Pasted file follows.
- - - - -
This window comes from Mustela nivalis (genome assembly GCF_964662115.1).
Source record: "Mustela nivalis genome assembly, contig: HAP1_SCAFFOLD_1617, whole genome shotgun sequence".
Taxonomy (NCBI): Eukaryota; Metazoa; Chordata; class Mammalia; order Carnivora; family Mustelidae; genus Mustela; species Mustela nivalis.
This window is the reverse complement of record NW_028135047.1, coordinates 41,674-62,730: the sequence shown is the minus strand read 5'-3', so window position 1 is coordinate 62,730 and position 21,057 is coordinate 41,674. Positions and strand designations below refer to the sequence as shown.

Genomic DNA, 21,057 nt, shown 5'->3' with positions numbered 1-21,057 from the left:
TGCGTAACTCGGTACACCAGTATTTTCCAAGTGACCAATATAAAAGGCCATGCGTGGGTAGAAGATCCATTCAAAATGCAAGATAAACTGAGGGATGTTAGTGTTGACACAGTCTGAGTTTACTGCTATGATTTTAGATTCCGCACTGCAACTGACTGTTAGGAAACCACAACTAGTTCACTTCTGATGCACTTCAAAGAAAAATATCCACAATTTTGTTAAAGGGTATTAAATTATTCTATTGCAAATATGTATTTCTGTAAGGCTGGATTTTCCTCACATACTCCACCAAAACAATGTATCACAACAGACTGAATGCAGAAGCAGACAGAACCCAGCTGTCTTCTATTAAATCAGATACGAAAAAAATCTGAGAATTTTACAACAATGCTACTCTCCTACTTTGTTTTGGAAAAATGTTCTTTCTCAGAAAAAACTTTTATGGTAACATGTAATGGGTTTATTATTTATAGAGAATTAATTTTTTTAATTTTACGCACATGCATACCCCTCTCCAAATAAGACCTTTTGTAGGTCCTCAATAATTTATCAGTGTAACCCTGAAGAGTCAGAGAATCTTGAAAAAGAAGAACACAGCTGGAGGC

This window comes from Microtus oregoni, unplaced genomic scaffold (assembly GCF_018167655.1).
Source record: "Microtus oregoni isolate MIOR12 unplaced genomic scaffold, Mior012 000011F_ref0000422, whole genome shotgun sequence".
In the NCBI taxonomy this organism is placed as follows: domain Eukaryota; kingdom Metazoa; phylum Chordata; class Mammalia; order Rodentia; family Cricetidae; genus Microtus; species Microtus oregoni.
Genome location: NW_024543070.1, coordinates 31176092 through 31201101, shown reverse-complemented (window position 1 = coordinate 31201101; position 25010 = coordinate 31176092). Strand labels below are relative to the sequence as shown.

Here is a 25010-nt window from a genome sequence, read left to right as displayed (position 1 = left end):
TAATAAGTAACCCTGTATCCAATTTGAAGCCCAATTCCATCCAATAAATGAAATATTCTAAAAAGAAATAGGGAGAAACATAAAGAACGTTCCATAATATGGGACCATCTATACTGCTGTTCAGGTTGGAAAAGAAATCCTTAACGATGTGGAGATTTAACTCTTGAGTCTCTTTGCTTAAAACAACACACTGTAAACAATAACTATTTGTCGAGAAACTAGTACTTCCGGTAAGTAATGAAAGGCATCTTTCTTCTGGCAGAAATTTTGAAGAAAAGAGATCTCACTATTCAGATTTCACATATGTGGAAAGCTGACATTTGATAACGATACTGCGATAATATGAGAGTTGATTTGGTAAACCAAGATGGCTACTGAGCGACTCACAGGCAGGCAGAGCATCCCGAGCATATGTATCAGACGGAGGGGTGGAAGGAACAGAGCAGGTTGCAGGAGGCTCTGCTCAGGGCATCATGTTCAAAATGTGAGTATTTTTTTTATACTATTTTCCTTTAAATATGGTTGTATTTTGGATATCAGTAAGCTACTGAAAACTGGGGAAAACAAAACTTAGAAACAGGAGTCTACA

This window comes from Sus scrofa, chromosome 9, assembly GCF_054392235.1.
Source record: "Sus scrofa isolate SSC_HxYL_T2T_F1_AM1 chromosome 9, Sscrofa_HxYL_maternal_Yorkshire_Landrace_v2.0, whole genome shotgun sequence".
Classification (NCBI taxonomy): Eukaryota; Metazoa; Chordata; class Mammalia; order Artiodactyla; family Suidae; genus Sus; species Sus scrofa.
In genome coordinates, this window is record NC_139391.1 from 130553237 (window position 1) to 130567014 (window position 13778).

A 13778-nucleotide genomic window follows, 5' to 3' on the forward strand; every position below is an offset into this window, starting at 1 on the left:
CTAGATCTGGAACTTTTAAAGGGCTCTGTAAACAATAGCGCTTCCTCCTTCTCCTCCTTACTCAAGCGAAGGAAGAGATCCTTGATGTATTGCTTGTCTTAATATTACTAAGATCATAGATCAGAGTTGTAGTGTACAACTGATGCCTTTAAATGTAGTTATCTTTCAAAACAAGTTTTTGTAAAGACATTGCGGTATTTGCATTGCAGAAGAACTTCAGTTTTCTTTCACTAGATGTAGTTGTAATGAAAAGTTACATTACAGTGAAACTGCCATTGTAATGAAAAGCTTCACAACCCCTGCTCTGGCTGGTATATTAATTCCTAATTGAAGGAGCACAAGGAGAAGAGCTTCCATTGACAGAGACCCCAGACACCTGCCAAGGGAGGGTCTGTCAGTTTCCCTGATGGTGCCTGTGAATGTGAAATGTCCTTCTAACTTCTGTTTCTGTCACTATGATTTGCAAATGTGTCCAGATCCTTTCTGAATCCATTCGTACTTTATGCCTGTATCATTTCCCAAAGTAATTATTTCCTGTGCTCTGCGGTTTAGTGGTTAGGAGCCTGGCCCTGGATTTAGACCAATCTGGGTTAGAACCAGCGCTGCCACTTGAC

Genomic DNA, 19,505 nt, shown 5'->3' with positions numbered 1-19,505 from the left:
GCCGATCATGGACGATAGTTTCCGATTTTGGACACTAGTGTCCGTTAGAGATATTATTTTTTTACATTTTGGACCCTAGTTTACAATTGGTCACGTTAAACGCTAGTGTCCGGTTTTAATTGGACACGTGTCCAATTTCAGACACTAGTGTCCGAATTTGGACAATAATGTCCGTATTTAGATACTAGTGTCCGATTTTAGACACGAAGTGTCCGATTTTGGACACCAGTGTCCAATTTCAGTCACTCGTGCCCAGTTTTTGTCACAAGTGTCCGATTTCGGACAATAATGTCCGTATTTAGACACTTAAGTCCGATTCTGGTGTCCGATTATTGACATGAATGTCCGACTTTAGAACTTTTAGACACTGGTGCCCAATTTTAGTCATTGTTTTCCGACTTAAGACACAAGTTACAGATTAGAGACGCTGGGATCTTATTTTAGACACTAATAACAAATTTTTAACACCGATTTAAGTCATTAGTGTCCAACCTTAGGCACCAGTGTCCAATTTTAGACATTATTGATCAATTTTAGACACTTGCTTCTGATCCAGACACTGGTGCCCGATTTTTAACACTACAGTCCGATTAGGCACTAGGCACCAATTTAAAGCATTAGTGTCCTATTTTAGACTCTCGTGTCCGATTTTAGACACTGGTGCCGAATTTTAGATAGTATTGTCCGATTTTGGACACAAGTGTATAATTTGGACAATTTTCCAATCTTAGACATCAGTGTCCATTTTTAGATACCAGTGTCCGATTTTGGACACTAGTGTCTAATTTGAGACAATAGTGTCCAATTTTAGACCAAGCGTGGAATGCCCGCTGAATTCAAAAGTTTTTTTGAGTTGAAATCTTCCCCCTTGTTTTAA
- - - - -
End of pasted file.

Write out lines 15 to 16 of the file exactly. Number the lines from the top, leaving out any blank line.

Classification (NCBI taxonomy): Eukaryota; Metazoa; Chordata; class Mammalia; order Artiodactyla; family Suidae; genus Sus; species Sus scrofa.
In genome coordinates, this window is record NC_139391.1 from 130553237 (window position 1) to 130567014 (window position 13778).